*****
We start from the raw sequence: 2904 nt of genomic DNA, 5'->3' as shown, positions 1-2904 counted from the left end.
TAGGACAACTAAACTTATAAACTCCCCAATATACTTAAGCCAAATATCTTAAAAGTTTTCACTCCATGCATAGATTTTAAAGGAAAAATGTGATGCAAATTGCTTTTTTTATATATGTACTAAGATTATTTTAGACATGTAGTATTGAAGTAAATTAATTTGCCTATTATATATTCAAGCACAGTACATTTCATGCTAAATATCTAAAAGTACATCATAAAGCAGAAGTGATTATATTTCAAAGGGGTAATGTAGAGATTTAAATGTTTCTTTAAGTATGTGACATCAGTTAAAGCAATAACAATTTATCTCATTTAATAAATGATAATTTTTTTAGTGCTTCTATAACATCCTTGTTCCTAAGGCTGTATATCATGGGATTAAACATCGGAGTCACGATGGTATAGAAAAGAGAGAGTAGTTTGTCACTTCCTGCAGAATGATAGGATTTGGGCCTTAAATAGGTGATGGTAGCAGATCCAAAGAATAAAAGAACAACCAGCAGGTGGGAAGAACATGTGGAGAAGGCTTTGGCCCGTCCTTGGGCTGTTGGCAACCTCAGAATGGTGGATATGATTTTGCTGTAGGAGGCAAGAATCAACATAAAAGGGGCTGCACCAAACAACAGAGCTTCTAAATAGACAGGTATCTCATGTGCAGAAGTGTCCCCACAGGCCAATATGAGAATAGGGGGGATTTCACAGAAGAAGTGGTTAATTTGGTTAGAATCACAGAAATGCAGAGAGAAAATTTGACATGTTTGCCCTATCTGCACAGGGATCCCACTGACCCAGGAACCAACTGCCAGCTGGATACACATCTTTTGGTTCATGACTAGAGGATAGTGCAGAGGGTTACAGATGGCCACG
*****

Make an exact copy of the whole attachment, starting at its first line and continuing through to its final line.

We start from the raw sequence: 2904 nt of genomic DNA, 5'->3' as shown, positions 1-2904 counted from the left end.
TAGGACAACTAAACTTATAAACTCCCCAATATACTTAAGCCAAATATCTTAAAAGTTTTCACTCCATGCATAGATTTTAAAGGAAAAATGTGATGCAAATTGCTTTTTTTATATATGTACTAAGATTATTTTAGACATGTAGTATTGAAGTAAATTAATTTGCCTATTATATATTCAAGCACAGTACATTTCATGCTAAATATCTAAAAGTACATCATAAAGCAGAAGTGATTATATTTCAAAGGGGTAATGTAGAGATTTAAATGTTTCTTTAAGTATGTGACATCAGTTAAAGCAATAACAATTTATCTCATTTAATAAATGATAATTTTTTTAGTGCTTCTATAACATCCTTGTTCCTAAGGCTGTATATCATGGGATTAAACATCGGAGTCACGATGGTATAGAAAAGAGAGAGTAGTTTGTCACTTCCTGCAGAATGATAGGATTTGGGCCTTAAATAGGTGATGGTAGCAGATCCAAAGAATAAAAGAACAACCAGCAGGTGGGAAGAACATGTGGAGAAGGCTTTGGCCCGTCCTTGGGCTGTTGGCAACCTCAGAATGGTGGATATGATTTTGCTGTAGGAGGCAAGAATCAACATAAAAGGGGCTGCACCAAACAACAGAGCTTCTAAATAGACAGGTATCTCATGTGCAGAAGTGTCCCCACAGGCCAATATGAGAATAGGGGGGATTTCACAGAAGAAGTGGTTAATTTGGTTAGAATCACAGAAATGCAGAGAGAAAATTTGACATGTTTGCCCTATCTGCACAGGGATCCCACTGACCCAGGAACCAACTGCCAGCTGGATACACATCTTTTGGTTCATGACTAGAGGATAGTGCAGAGGGTTACAGATGGCCACG